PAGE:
Pakistan’s options in Kashmir

Shahid Javed Burki

Imran Khan was in a celebratory mood after his successful visit to Washington. He seemed to have impressed the hard-to-please American President. In a joint press conference after the conclusion of their long Oval Office meeting, Donald Trump offered his services as a mediator for the unresolved issue of Kashmir. He said that Narendra Modi, the Indian Prime Minister, had asked him to intervene. A surprised India quickly rejected the notion that after having resisted third-party involvement in the dispute, it was now prepared to accept America’s good offices. Some analysts have suggested that India’s August 5th move to fully integrate Kashmir into the Indian Union was being planned but the Trump offer may have hastened the Indian action.
“You have time on your side,” a senior Chinese official once told me when I was the director of the World Bank’s China Operations Department. I held that position for well over seven years, from 1987 to 1994. In 1989 I steered the World Bank through what Beijing called the “Tiananmen incident”. Most of the world – certainly the United States – did not buy that description of an event that brought the Chinese army to the storied gathering place in the centre of the country’s capital. The army cleared Tiananmen of the protesters who had occupied the square for weeks. Hundreds of people were killed in the military action. The fact that I refused to buckle under the American pressure exerted on me by the officials of the administration headed by president George H W Bush brought me close to the senior leaders of China. I had discussions with them on several issues including the future of Kashmir. The quote with which I began this article was with reference to Kashmir and had a suggestion on how Pakistan should handle itself in this long-enduring dispute with India over the state of Kashmir.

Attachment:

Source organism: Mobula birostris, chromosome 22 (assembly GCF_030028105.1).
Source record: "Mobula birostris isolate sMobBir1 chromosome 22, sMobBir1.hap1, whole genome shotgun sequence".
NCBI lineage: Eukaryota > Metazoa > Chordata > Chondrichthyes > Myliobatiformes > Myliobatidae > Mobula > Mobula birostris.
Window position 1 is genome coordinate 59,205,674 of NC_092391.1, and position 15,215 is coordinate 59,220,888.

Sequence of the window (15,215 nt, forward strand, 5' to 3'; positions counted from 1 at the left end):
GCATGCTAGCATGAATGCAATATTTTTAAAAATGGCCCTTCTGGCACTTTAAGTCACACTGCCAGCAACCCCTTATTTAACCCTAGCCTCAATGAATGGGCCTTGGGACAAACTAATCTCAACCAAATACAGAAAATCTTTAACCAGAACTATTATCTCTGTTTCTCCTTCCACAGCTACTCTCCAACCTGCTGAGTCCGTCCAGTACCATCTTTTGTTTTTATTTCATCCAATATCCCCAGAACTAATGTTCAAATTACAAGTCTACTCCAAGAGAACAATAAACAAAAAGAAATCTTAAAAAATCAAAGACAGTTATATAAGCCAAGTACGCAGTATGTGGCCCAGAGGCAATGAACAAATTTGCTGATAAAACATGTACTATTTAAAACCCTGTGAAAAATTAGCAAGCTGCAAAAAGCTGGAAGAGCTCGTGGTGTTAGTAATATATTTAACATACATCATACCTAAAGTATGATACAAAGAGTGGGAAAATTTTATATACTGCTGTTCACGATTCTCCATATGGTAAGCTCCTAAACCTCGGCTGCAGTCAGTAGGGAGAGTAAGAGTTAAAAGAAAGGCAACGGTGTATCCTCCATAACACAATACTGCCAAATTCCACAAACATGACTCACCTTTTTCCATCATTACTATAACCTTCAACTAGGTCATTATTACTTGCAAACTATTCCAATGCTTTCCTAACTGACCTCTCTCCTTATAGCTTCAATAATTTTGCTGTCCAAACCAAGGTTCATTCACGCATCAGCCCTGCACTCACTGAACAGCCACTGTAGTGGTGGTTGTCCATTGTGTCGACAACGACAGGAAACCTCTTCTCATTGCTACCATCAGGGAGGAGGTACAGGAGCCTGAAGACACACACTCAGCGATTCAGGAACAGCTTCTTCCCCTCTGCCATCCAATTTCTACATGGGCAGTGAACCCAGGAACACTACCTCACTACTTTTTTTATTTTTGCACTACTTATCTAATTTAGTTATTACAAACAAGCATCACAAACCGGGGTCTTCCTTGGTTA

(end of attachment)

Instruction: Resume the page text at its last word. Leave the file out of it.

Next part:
The Chinese senior official in saying that time was on Pakistan’s side took a cue from his country’s history, particularly the way Beijing had handled the issue of Taiwan. In fact, before moving to take over the China department, I was the director of the International Relations Department responsible for the World Bank’s dealing with global institutions and matters not directly related to the institution’s country operations. The Bank then had begun to publish what was called the World Development Report in which it listed Taiwan as a separate country. The Chinese objected and I worked out an arrangement in which Taiwan was referred to as “Taiwan, China”. That way the Bank could include data about Taiwan in the list of economic entities on which it reported while China was satisfied that an important institution such as the World Bank was not unilaterally changing the status of Taiwan with respect to China.
“Taiwan will become a part of China,” the official continued. “Taiwan will never be an independent country. It will become part of China. That’s what it was for thousands of years and will get back into that position for thousands of years. Time is on our side; it may take five years, ten years, fifty years, a 100 years.” He felt that Kashmir was in a similar situation. It is an anomaly. It cannot be the only Muslim majority state in a predominantly Hindu India. “Kashmir will come to Pakistan for that is where it belongs. Time is on Pakistan’s side,” said the official.